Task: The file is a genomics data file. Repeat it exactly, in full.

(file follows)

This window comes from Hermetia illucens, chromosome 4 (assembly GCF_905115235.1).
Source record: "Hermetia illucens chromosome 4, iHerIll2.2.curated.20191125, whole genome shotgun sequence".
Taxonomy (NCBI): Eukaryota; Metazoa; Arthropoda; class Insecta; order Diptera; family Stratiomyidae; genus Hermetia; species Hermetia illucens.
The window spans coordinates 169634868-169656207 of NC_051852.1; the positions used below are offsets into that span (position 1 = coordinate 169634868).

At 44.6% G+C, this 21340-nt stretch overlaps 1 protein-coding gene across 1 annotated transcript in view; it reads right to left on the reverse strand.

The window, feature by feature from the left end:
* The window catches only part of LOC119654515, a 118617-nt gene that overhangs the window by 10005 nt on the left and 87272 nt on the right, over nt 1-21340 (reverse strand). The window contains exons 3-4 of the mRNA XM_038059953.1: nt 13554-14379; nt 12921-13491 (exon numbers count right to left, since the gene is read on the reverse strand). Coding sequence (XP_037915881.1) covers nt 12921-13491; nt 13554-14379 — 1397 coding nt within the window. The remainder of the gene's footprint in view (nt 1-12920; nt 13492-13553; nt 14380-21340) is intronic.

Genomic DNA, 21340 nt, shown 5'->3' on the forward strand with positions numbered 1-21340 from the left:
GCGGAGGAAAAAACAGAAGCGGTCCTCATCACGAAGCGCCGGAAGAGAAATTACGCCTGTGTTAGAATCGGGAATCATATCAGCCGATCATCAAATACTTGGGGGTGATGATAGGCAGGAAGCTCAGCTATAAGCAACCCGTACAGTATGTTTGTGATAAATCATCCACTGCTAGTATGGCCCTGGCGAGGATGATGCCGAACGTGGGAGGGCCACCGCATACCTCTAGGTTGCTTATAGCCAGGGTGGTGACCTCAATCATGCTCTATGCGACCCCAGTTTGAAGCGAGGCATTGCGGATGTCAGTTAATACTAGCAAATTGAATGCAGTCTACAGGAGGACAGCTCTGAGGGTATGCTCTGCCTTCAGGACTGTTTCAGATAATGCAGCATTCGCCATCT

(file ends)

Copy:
This window comes from Hermetia illucens, chromosome 4 (assembly GCF_905115235.1).
Source record: "Hermetia illucens chromosome 4, iHerIll2.2.curated.20191125, whole genome shotgun sequence".
Taxonomy (NCBI): Eukaryota; Metazoa; Arthropoda; class Insecta; order Diptera; family Stratiomyidae; genus Hermetia; species Hermetia illucens.
The window spans coordinates 169634868-169656207 of NC_051852.1; the positions used below are offsets into that span (position 1 = coordinate 169634868).

At 44.6% G+C, this 21340-nt stretch overlaps 1 protein-coding gene across 1 annotated transcript in view; it reads right to left on the reverse strand.

The window, feature by feature from the left end:
* The window catches only part of LOC119654515, a 118617-nt gene that overhangs the window by 10005 nt on the left and 87272 nt on the right, over nt 1-21340 (reverse strand). The window contains exons 3-4 of the mRNA XM_038059953.1: nt 13554-14379; nt 12921-13491 (exon numbers count right to left, since the gene is read on the reverse strand). Coding sequence (XP_037915881.1) covers nt 12921-13491; nt 13554-14379 — 1397 coding nt within the window. The remainder of the gene's footprint in view (nt 1-12920; nt 13492-13553; nt 14380-21340) is intronic.

Genomic DNA, 21340 nt, shown 5'->3' on the forward strand with positions numbered 1-21340 from the left:
GCGGAGGAAAAAACAGAAGCGGTCCTCATCACGAAGCGCCGGAAGAGAAATTACGCCTGTGTTAGAATCGGGAATCATATCAGCCGATCATCAAATACTTGGGGGTGATGATAGGCAGGAAGCTCAGCTATAAGCAACCCGTACAGTATGTTTGTGATAAATCATCCACTGCTAGTATGGCCCTGGCGAGGATGATGCCGAACGTGGGAGGGCCACCGCATACCTCTAGGTTGCTTATAGCCAGGGTGGTGACCTCAATCATGCTCTATGCGACCCCAGTTTGAAGCGAGGCATTGCGGATGTCAGTTAATACTAGCAAATTGAATGCAGTCTACAGGAGGACAGCTCTGAGGGTATGCTCTGCCTTCAGGACTGTTTCAGATAATGCAGCATTCGCCATCT